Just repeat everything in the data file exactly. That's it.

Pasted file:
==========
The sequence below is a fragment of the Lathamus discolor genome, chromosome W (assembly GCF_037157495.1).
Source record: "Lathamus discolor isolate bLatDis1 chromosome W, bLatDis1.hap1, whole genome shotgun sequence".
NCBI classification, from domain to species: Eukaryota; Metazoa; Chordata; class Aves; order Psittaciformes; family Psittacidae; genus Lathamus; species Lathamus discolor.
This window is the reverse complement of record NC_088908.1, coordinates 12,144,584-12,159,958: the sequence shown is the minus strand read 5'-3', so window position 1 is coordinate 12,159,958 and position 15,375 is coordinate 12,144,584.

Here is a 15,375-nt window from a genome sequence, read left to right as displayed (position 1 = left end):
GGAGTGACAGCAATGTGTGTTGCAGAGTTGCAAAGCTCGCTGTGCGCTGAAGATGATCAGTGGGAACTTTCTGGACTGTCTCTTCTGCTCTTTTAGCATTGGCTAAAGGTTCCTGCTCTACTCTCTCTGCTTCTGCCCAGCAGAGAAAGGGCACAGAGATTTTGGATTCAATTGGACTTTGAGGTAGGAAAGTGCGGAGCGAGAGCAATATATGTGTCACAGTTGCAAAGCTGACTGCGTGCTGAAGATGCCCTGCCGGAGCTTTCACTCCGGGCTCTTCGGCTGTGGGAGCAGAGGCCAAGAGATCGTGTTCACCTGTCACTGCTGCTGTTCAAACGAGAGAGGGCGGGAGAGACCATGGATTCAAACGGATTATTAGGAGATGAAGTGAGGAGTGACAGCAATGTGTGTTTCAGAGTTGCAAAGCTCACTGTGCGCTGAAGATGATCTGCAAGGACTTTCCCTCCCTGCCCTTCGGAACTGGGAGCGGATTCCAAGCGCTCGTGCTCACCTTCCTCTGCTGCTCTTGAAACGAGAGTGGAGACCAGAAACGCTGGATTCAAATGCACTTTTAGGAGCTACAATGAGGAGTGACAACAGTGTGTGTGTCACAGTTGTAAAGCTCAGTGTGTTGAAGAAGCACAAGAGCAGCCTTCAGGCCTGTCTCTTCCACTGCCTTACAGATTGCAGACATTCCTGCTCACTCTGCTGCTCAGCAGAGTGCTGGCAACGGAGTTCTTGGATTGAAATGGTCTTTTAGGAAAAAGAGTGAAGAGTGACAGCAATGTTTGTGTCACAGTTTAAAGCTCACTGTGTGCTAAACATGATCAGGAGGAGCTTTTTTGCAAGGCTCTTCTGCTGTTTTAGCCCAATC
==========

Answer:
The sequence below is a fragment of the Lathamus discolor genome, chromosome W (assembly GCF_037157495.1).
Source record: "Lathamus discolor isolate bLatDis1 chromosome W, bLatDis1.hap1, whole genome shotgun sequence".
NCBI classification, from domain to species: Eukaryota; Metazoa; Chordata; class Aves; order Psittaciformes; family Psittacidae; genus Lathamus; species Lathamus discolor.
This window is the reverse complement of record NC_088908.1, coordinates 12,144,584-12,159,958: the sequence shown is the minus strand read 5'-3', so window position 1 is coordinate 12,159,958 and position 15,375 is coordinate 12,144,584.

Here is a 15,375-nt window from a genome sequence, read left to right as displayed (position 1 = left end):
GGAGTGACAGCAATGTGTGTTGCAGAGTTGCAAAGCTCGCTGTGCGCTGAAGATGATCAGTGGGAACTTTCTGGACTGTCTCTTCTGCTCTTTTAGCATTGGCTAAAGGTTCCTGCTCTACTCTCTCTGCTTCTGCCCAGCAGAGAAAGGGCACAGAGATTTTGGATTCAATTGGACTTTGAGGTAGGAAAGTGCGGAGCGAGAGCAATATATGTGTCACAGTTGCAAAGCTGACTGCGTGCTGAAGATGCCCTGCCGGAGCTTTCACTCCGGGCTCTTCGGCTGTGGGAGCAGAGGCCAAGAGATCGTGTTCACCTGTCACTGCTGCTGTTCAAACGAGAGAGGGCGGGAGAGACCATGGATTCAAACGGATTATTAGGAGATGAAGTGAGGAGTGACAGCAATGTGTGTTTCAGAGTTGCAAAGCTCACTGTGCGCTGAAGATGATCTGCAAGGACTTTCCCTCCCTGCCCTTCGGAACTGGGAGCGGATTCCAAGCGCTCGTGCTCACCTTCCTCTGCTGCTCTTGAAACGAGAGTGGAGACCAGAAACGCTGGATTCAAATGCACTTTTAGGAGCTACAATGAGGAGTGACAACAGTGTGTGTGTCACAGTTGTAAAGCTCAGTGTGTTGAAGAAGCACAAGAGCAGCCTTCAGGCCTGTCTCTTCCACTGCCTTACAGATTGCAGACATTCCTGCTCACTCTGCTGCTCAGCAGAGTGCTGGCAACGGAGTTCTTGGATTGAAATGGTCTTTTAGGAAAAAGAGTGAAGAGTGACAGCAATGTTTGTGTCACAGTTTAAAGCTCACTGTGTGCTAAACATGATCAGGAGGAGCTTTTTTGCAAGGCTCTTCTGCTGTTTTAGCCCAATC